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China’s Trade Booms in July

Customs data showed Saturday that Chinese exports rose 18.9% over a year earlier to $282.7 billion. On the other hand, imports rose 28.7% to $227.1 billion, decreasing from June’s 36.7% expansion.

ANZ Research Asia senior strategist Irene Cheung noted this week that there had been a “rebound in port activities” following the previous disruption, warning that the Delta variant could stunt growth.

Chinese imports have remained strong in 2021, caused by the surge in COVID-19 cases and the need for medical equipment and electronics required for working from home.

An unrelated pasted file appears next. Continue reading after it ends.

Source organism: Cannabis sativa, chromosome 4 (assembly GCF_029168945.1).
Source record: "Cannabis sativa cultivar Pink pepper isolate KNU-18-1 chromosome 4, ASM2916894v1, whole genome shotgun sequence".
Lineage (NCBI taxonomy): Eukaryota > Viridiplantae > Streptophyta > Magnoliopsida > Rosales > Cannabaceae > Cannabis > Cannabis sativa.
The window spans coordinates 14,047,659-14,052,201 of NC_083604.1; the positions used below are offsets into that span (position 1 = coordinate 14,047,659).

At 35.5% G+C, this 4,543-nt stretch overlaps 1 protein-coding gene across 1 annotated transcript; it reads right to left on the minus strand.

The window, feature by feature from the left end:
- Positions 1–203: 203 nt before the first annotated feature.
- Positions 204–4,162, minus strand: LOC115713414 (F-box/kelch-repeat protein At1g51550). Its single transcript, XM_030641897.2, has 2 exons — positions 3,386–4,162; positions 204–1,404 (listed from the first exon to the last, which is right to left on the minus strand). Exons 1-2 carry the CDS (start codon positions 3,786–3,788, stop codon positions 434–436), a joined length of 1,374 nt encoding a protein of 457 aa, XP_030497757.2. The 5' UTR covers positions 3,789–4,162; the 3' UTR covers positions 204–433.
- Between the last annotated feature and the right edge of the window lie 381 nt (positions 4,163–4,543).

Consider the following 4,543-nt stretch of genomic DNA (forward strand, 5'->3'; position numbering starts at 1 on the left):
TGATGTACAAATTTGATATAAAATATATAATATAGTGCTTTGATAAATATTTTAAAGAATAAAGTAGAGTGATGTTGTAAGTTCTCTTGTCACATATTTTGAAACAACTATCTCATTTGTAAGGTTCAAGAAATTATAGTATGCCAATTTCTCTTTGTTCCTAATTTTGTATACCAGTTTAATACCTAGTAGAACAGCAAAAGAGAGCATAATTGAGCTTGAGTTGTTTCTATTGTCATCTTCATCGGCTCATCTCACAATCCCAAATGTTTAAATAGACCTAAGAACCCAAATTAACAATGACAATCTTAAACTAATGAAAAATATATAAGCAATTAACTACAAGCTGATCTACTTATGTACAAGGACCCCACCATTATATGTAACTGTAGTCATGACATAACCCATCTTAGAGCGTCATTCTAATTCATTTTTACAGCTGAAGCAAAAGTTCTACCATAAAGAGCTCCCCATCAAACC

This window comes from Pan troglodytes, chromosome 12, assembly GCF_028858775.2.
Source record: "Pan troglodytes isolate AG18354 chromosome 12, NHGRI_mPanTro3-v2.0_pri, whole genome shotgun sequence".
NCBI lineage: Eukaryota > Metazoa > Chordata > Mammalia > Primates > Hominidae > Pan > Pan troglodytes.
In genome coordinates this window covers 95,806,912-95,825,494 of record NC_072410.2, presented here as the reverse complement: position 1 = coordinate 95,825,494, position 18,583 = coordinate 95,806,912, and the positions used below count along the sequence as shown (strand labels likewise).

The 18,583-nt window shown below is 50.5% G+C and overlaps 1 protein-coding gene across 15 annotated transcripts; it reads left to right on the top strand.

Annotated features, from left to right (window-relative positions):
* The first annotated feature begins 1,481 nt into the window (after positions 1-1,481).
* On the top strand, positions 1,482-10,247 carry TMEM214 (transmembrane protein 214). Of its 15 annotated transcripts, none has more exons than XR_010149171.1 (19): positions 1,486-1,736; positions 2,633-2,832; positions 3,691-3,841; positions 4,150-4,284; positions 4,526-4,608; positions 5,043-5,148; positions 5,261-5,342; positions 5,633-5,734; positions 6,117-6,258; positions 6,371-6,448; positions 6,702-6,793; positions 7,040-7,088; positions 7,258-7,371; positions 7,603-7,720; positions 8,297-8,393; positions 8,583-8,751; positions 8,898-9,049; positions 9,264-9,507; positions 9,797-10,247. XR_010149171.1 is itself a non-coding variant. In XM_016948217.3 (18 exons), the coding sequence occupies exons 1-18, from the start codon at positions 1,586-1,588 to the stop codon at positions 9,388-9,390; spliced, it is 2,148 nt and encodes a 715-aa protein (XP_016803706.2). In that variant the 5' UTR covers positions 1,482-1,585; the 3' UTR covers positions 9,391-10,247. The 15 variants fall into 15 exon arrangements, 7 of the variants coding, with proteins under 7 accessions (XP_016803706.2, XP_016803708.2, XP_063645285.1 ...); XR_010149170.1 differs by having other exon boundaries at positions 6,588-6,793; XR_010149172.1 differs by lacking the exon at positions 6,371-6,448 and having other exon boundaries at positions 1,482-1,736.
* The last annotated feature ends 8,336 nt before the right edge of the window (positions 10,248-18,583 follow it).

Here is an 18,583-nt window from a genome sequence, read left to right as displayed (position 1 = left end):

China’s economic activity has nearly returned to normal in the country due to the strict lockdowns and wide-scope testing. China is currently re-implementing strict measures to contain the Delta variant, with the authorities detecting cases in over 10 provinces.

China’s global trade surplus rose by 9.1% from June to $56.6 billion in July.

The PRC is controlling price hikes for most basic commodities, which are putting pressure on smaller companies.

Natural disasters, which included heavy rain and floods in China’s central Hunan province, have taken a toll on China’s economic growth. This leads the Chinese authorities to take stricter measures against the highly polluting real estate sector, as well as other industries.